The good news is that the SharePoint 2013 App Models are that drastic intervention: they’re an end-run around the platypus’ limitations. Even within the constraints of an App Web Hosted solution, the choice of UX tools and frameworks feels liberating compared to the nip-tuck approaches to client-side development for Farm Solutions. And with a Provider Hosted architecture, you’ve got complete access to the latest versions of your preferred development stack and community tools. You’ll run out of time to research your options well before you run out of options.
If you’ve stuck with me this far, let me offer you one last word of encouragement: Don’t Panic. Almost always good advice, but now it’s particularly apt for the seasoned SharePoint developer who’s been paying bills by writing custom features, web parts, app pages and server controls for for the past 3+ years. You know – those of us who’ve been riding the Platypus. We’re all having a serious who-moved-my-cheese moment over SharePoint 2013, but in the long run, I think our lives will improve as the new App Model adoption rates climb. Yes, we’ll have to invest time learning new tools and development patterns. But those tools and patterns are going to make us more productive, align our skills more closely with the larger web development community, and offer us opportunities to extend the reach and value of our solutions.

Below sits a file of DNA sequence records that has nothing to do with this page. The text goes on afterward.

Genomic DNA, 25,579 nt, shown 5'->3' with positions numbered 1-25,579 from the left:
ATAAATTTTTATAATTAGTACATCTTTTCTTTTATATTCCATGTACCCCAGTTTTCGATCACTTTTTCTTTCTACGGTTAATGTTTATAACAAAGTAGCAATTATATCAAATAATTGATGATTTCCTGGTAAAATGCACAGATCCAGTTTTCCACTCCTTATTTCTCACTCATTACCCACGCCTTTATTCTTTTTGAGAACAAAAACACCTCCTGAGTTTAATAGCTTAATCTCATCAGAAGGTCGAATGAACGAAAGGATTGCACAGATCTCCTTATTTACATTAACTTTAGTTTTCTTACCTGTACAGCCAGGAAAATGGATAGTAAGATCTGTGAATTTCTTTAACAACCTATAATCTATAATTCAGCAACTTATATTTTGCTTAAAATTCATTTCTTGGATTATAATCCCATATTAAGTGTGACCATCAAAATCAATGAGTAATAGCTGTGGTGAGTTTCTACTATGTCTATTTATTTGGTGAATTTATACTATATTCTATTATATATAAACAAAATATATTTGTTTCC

Next Up: App Web Hosted Apps
In my next post, I’ll take a deep dive into my experience working with App Web Hosted Apps, and try to explain where I think they make the most sense. Spoiler alert: it may be User Experience related.
1: TL;DR is geek shorthand for “Too Long; Didn’t Read”. It’s used either derisively by commenters as a response to an over-long post, or pre-emptively by authors to indicate a quick summary of an over-long post.